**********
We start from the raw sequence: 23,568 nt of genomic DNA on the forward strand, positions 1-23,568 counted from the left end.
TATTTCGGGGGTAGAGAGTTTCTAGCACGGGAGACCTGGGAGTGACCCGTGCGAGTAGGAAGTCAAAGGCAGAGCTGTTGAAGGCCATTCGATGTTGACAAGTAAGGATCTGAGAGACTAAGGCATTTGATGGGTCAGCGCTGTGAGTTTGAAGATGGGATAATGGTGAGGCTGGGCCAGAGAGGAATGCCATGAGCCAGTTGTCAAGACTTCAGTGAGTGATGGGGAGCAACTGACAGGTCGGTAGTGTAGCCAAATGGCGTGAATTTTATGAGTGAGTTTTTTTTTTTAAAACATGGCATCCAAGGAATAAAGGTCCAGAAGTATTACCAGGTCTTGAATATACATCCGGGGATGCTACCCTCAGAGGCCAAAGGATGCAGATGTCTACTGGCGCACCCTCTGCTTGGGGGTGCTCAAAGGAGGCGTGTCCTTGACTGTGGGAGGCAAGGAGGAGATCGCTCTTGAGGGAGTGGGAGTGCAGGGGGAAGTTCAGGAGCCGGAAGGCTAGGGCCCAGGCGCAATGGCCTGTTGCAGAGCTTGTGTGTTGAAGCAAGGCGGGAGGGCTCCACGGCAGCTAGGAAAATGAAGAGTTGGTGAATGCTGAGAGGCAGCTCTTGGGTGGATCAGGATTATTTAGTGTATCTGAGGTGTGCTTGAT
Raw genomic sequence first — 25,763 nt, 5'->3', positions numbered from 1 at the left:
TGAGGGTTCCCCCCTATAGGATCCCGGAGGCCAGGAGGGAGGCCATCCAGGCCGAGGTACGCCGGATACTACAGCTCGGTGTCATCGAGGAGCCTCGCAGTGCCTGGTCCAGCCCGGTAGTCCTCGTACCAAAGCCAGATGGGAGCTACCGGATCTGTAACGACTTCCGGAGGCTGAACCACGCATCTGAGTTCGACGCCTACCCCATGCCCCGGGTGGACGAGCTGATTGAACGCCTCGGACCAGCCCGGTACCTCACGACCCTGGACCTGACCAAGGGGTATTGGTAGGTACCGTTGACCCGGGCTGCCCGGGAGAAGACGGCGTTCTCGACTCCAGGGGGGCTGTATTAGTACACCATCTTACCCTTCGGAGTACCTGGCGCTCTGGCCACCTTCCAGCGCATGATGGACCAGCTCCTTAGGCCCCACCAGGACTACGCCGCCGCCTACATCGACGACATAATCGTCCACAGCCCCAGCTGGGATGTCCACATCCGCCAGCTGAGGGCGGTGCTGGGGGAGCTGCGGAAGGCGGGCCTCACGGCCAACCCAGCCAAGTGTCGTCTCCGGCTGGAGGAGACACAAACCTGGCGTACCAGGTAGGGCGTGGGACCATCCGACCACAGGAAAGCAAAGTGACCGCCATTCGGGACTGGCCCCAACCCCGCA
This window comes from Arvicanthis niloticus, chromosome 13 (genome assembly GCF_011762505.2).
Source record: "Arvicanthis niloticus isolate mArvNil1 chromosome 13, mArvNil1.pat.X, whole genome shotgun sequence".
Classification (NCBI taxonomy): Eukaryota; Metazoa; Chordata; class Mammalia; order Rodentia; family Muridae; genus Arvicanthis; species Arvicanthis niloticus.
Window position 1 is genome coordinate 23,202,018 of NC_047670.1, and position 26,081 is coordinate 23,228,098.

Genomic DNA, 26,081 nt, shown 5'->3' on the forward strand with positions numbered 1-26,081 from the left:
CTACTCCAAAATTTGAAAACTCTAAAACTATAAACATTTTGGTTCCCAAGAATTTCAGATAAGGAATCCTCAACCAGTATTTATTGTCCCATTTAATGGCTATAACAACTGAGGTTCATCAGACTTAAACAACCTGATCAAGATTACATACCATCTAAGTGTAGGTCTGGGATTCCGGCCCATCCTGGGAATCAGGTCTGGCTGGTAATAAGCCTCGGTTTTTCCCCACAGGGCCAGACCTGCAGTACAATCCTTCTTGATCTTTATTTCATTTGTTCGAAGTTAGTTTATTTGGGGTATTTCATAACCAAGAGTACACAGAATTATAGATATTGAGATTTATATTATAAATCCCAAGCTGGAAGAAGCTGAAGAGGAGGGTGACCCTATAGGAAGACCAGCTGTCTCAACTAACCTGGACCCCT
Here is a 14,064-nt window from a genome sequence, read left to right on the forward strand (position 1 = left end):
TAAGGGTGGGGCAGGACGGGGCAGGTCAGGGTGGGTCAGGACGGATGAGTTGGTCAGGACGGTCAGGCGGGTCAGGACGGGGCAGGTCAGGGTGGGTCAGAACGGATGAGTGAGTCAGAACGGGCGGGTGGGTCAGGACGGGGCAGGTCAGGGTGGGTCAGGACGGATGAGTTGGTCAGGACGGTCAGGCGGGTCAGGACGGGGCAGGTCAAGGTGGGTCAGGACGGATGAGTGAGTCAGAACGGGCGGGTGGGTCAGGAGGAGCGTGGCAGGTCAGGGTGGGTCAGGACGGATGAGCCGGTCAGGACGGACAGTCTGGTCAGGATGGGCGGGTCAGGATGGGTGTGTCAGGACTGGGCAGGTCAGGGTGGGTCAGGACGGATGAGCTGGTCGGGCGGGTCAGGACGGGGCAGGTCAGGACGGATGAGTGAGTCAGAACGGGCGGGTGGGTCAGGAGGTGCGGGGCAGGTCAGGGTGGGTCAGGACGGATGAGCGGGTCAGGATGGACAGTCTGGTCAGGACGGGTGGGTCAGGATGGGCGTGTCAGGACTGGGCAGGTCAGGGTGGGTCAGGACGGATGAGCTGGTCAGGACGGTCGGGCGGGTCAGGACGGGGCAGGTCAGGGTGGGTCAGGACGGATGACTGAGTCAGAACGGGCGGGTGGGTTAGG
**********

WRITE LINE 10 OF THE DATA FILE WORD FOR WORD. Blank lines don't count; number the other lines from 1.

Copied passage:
CTACTCCAAAATTTGAAAACTCTAAAACTATAAACATTTTGGTTCCCAAGAATTTCAGATAAGGAATCCTCAACCAGTATTTATTGTCCCATTTAATGGCTATAACAACTGAGGTTCATCAGACTTAAACAACCTGATCAAGATTACATACCATCTAAGTGTAGGTCTGGGATTCCGGCCCATCCTGGGAATCAGGTCTGGCTGGTAATAAGCCTCGGTTTTTCCCCACAGGGCCAGACCTGCAGTACAATCCTTCTTGATCTTTATTTCATTTGTTCGAAGTTAGTTTATTTGGGGTATTTCATAACCAAGAGTACACAGAATTATAGATATTGAGATTTATATTATAAATCCCAAGCTGGAAGAAGCTGAAGAGGAGGGTGACCCTATAGGAAGACCAGCTGTCTCAACTAACCTGGACCCCT